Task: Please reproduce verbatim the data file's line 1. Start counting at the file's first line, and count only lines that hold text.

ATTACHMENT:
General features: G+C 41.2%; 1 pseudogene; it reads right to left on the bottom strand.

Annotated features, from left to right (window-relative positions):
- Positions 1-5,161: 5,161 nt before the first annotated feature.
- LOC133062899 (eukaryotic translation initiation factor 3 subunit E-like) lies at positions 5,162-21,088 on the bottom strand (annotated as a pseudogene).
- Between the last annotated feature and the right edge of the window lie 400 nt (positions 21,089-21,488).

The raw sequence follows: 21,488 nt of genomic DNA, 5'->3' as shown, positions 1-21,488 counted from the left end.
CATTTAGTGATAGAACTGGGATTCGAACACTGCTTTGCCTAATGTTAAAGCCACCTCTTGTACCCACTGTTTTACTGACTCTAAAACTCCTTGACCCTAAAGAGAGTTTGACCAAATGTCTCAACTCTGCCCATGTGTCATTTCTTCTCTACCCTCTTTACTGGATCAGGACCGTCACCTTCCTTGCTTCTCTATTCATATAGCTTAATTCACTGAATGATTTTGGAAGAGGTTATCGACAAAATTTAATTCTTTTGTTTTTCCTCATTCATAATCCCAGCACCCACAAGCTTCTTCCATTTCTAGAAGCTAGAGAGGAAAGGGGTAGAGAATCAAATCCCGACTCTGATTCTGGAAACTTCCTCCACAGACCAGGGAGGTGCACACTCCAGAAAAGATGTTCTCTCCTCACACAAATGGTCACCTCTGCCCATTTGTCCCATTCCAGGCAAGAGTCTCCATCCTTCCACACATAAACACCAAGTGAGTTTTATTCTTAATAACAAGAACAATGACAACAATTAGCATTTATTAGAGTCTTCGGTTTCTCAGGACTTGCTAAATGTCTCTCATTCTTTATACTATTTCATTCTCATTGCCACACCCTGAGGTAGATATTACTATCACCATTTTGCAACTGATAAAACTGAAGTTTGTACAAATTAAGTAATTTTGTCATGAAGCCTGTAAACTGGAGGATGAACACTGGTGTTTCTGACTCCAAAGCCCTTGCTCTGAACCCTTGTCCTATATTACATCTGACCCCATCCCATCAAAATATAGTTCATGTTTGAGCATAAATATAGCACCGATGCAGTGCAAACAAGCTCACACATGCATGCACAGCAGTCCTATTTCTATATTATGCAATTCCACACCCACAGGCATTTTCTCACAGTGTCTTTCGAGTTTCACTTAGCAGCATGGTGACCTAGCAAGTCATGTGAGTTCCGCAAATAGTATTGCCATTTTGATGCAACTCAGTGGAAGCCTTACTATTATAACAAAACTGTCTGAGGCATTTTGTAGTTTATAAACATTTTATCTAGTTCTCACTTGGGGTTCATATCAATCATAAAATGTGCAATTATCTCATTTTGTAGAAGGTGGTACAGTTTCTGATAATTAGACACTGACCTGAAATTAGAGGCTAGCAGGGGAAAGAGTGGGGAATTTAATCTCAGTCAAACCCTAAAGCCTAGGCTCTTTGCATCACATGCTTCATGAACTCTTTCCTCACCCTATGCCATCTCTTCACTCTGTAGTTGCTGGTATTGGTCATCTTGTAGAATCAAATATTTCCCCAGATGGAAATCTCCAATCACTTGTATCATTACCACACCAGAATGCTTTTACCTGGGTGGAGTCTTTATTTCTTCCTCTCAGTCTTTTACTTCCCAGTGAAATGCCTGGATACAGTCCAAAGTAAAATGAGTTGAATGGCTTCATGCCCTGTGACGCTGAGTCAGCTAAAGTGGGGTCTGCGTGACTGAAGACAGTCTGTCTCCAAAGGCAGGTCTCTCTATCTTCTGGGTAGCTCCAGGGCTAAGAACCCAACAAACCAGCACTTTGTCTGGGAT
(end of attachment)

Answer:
General features: G+C 41.2%; 1 pseudogene; it reads right to left on the bottom strand.